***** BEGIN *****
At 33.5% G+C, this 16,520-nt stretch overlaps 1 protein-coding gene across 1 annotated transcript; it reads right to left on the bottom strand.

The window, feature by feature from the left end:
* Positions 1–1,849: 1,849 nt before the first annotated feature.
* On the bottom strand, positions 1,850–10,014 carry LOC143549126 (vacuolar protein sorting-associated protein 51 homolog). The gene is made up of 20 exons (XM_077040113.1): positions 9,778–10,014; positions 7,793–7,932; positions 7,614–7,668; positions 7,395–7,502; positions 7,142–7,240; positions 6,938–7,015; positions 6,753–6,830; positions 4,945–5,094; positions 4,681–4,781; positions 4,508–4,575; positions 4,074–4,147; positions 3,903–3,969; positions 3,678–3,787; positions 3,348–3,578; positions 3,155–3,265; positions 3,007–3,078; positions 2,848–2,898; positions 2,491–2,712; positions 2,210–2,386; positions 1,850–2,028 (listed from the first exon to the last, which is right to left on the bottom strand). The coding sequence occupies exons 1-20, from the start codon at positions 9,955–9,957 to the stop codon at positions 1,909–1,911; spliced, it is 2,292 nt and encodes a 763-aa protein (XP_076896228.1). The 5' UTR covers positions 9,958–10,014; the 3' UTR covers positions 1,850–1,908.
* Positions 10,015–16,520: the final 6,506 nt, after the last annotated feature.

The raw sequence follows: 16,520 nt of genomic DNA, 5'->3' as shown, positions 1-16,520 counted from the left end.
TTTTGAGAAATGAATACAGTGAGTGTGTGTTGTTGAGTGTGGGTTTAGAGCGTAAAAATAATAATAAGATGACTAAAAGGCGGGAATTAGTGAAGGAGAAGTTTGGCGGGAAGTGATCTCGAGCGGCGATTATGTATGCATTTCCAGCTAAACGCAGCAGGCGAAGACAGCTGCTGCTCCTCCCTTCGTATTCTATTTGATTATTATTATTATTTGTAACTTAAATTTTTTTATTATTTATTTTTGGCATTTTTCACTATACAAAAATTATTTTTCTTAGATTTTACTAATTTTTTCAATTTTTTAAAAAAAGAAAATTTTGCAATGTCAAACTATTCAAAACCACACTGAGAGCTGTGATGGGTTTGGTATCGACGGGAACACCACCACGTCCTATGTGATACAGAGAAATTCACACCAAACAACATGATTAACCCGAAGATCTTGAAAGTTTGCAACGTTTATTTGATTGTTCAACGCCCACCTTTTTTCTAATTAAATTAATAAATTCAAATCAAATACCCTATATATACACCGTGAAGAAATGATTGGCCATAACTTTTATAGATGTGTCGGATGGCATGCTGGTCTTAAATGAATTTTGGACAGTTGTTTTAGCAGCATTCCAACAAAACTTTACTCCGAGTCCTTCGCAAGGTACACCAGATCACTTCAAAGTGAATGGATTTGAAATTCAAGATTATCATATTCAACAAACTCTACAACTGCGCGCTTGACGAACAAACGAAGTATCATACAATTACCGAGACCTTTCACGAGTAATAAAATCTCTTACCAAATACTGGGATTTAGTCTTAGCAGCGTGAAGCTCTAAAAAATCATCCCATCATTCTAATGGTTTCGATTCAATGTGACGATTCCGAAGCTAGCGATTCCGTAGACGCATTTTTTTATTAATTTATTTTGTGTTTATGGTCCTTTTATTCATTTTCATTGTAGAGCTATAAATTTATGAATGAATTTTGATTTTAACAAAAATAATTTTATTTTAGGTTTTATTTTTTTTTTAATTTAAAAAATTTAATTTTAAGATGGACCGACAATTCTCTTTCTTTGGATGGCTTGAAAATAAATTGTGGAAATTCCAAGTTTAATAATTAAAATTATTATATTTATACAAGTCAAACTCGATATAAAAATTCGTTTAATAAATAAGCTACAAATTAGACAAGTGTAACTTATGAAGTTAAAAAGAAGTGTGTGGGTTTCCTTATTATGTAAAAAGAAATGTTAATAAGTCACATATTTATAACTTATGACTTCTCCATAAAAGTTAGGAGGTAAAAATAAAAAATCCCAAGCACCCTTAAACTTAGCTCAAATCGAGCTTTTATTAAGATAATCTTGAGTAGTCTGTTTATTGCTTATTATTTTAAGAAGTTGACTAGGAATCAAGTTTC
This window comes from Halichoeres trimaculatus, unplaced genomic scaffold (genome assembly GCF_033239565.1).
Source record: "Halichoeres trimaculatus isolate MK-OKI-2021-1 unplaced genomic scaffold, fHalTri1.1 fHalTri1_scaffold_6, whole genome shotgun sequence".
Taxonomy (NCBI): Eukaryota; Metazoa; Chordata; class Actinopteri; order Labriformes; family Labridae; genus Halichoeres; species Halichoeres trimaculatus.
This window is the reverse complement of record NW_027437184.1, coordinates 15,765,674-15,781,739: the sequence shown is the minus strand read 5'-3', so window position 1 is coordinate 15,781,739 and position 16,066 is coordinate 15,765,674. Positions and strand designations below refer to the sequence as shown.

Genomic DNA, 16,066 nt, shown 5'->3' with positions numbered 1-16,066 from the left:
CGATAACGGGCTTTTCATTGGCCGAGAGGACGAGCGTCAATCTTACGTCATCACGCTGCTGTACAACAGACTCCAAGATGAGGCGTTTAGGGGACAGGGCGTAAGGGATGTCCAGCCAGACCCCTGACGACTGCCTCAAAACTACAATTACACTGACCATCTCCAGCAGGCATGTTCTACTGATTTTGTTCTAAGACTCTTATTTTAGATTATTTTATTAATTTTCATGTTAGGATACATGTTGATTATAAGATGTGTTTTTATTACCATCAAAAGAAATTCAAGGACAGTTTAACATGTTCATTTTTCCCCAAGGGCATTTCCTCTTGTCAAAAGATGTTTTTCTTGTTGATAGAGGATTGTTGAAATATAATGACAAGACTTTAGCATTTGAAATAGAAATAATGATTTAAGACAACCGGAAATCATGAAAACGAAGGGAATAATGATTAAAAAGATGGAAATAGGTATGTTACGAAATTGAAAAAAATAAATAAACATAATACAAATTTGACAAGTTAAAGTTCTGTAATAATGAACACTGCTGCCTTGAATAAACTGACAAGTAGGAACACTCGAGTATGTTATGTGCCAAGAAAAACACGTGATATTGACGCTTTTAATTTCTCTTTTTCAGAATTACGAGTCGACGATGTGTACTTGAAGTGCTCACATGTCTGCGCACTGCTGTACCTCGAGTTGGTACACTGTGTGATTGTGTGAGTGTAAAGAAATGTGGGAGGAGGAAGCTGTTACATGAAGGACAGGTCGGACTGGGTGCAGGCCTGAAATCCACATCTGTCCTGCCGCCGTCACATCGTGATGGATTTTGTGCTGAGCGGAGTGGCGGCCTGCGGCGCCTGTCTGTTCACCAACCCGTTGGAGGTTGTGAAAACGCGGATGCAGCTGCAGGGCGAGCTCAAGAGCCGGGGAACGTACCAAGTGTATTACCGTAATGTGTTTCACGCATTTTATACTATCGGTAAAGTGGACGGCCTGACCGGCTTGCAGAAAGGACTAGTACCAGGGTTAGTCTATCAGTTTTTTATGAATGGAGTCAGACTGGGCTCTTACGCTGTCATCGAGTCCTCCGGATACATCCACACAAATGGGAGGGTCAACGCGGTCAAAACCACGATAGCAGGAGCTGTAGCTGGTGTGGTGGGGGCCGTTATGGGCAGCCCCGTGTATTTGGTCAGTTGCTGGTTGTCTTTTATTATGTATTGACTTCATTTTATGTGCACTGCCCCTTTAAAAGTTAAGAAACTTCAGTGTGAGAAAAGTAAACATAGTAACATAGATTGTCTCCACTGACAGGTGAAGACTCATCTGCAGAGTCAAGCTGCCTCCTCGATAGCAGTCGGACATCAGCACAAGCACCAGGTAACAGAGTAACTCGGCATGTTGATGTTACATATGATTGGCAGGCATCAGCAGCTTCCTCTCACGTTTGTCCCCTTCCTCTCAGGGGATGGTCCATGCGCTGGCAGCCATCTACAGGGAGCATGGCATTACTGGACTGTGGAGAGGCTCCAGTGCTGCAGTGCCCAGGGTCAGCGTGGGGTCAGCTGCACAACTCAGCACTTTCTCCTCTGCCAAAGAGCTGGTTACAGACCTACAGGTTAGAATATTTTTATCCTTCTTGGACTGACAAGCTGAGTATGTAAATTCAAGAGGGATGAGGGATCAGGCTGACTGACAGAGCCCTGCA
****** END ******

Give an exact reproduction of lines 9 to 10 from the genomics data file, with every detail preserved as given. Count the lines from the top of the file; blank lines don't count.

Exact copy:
Source record: "Halichoeres trimaculatus isolate MK-OKI-2021-1 unplaced genomic scaffold, fHalTri1.1 fHalTri1_scaffold_6, whole genome shotgun sequence".
Taxonomy (NCBI): Eukaryota; Metazoa; Chordata; class Actinopteri; order Labriformes; family Labridae; genus Halichoeres; species Halichoeres trimaculatus.